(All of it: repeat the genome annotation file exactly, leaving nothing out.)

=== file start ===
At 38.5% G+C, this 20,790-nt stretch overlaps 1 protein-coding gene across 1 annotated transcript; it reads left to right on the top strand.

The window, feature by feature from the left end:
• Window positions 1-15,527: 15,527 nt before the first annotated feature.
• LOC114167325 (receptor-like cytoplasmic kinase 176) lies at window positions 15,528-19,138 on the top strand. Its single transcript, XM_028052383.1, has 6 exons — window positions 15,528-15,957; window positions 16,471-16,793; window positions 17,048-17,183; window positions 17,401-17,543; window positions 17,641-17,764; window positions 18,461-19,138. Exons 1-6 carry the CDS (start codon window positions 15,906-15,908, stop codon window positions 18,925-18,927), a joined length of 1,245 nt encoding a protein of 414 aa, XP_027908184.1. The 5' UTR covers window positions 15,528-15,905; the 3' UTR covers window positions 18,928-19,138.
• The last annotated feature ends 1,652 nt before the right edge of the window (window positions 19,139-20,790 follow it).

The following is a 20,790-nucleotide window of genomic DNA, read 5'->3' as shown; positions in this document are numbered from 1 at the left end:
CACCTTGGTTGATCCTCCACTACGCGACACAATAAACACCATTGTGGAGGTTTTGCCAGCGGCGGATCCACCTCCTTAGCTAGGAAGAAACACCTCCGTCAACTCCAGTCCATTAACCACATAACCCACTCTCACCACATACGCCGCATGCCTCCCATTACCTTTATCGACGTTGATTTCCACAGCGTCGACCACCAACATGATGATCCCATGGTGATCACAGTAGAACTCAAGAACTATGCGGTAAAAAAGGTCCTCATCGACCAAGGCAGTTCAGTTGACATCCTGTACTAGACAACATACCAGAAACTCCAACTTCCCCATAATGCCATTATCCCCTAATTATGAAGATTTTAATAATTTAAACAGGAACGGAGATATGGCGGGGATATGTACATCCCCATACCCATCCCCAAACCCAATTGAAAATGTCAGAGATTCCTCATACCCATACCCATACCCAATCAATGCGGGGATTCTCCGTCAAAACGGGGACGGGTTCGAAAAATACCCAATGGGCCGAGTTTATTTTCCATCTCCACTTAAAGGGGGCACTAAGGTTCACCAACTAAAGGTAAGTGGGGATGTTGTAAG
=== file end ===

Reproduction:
At 38.5% G+C, this 20,790-nt stretch overlaps 1 protein-coding gene across 1 annotated transcript; it reads left to right on the top strand.

The window, feature by feature from the left end:
• Window positions 1-15,527: 15,527 nt before the first annotated feature.
• LOC114167325 (receptor-like cytoplasmic kinase 176) lies at window positions 15,528-19,138 on the top strand. Its single transcript, XM_028052383.1, has 6 exons — window positions 15,528-15,957; window positions 16,471-16,793; window positions 17,048-17,183; window positions 17,401-17,543; window positions 17,641-17,764; window positions 18,461-19,138. Exons 1-6 carry the CDS (start codon window positions 15,906-15,908, stop codon window positions 18,925-18,927), a joined length of 1,245 nt encoding a protein of 414 aa, XP_027908184.1. The 5' UTR covers window positions 15,528-15,905; the 3' UTR covers window positions 18,928-19,138.
• The last annotated feature ends 1,652 nt before the right edge of the window (window positions 19,139-20,790 follow it).

The following is a 20,790-nucleotide window of genomic DNA, read 5'->3' as shown; positions in this document are numbered from 1 at the left end:
CACCTTGGTTGATCCTCCACTACGCGACACAATAAACACCATTGTGGAGGTTTTGCCAGCGGCGGATCCACCTCCTTAGCTAGGAAGAAACACCTCCGTCAACTCCAGTCCATTAACCACATAACCCACTCTCACCACATACGCCGCATGCCTCCCATTACCTTTATCGACGTTGATTTCCACAGCGTCGACCACCAACATGATGATCCCATGGTGATCACAGTAGAACTCAAGAACTATGCGGTAAAAAAGGTCCTCATCGACCAAGGCAGTTCAGTTGACATCCTGTACTAGACAACATACCAGAAACTCCAACTTCCCCATAATGCCATTATCCCCTAATTATGAAGATTTTAATAATTTAAACAGGAACGGAGATATGGCGGGGATATGTACATCCCCATACCCATCCCCAAACCCAATTGAAAATGTCAGAGATTCCTCATACCCATACCCATACCCAATCAATGCGGGGATTCTCCGTCAAAACGGGGACGGGTTCGAAAAATACCCAATGGGCCGAGTTTATTTTCCATCTCCACTTAAAGGGGGCACTAAGGTTCACCAACTAAAGGTAAGTGGGGATGTTGTAAG